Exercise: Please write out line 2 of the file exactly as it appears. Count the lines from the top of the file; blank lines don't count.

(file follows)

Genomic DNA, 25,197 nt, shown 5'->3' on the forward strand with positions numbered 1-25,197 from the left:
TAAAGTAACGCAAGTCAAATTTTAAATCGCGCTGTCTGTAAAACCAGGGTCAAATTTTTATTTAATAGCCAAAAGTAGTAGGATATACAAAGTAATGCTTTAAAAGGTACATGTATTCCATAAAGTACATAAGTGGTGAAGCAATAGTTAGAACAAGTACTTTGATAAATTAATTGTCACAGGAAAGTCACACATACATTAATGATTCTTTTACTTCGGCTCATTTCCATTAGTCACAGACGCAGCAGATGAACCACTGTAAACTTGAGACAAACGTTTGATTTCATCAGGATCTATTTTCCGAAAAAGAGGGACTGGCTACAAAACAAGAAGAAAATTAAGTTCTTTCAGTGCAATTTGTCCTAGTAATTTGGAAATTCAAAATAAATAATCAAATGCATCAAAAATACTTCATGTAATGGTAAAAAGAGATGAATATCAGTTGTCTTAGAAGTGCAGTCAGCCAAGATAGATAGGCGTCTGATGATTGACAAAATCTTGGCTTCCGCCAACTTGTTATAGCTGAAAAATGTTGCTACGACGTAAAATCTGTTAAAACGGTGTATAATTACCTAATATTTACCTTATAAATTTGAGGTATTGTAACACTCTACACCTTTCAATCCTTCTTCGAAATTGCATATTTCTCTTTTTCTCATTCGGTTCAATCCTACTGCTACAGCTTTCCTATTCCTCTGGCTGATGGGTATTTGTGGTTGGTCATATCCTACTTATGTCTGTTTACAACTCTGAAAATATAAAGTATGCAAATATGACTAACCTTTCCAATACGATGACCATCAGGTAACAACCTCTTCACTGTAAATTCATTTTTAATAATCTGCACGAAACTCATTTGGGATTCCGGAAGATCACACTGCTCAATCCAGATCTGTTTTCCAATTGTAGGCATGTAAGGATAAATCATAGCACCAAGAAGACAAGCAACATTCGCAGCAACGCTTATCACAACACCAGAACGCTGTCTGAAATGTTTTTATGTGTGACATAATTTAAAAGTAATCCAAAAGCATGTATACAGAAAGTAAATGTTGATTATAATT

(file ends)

TAAAGTAACGCAAGTCAAATTTTAAATCGCGCTGTCTGTAAAACCAGGGTCAAATTTTTATTTAATAGCCAAAAGTAGTAGGATATACAAAGTAATGCTTTAAAAGGTACATGTATTCCATAAAGTACATAAGTGGTGAAGCAATAGTTAGAACAAGTACTTTGATAAATTAATTGTCACAGGAAAGTCACACATACATTAATGATTCTTTTACTTCGGCTCATTTCCATTAGTCACAGACGCAGCAGATGAACCACTGTAAACTTGAGACAAACGTTTGATTTCATCAGGATCTATTTTCCGAAAAAGAGGGACTGGCTACAAAACAAGAAGAAAATTAAGTTCTTTCAGTGCAATTTGTCCTAGTAATTTGGAAATTCAAAATAAATAATCAAATGCATCAAAAATACTTCATGTAATGGTAAAAAGAGATGAATATCAGTTGTCTTAGAAGTGCAGTCAGCCAAGATAGATAGGCGTCTGATGATTGACAAAATCTTGGCTTCCGCCAACTTGTTATAGCTGAAAAATGTTGCTACGACGTAAAATCTGTTAAAACGGTGTATAATTACCTAATATTTACCTTATAAATTTGAGGTATTGTAACACTCTACACCTTTCAATCCTTCTTCGAAATTGCATATTTCTCTTTTTCTCATTCGGTTCAATCCTACTGCTACAGCTTTCCTATTCCTCTGGCTGATGGGTATTTGTGGTTGGTCATATCCTACTTATGTCTGTTTACAACTCTGAAAATATAAAGTATGCAAATATGACTAACCTTTCCAATACGATGACCATCAGGTAACAACCTCTTCACTGTAAATTCATTTTTAATAATCTGCACGAAACTCATTTGGGATTCCGGAAGATCACACTGCTCAATCCAGATCTGTTTTCCAATTGTAGGCATGTAAGGATAAATCATAGCACCAAGAAGACAAGCAACATTCGCAGCAACGCTTATCACAACACCAGAACGCTGTCTGAAATGTTTTTATGTGTGACATAATTTAAAAGTAATCCAAAAGCATGTATACAGAAAGTAAATGTTGATTATAATT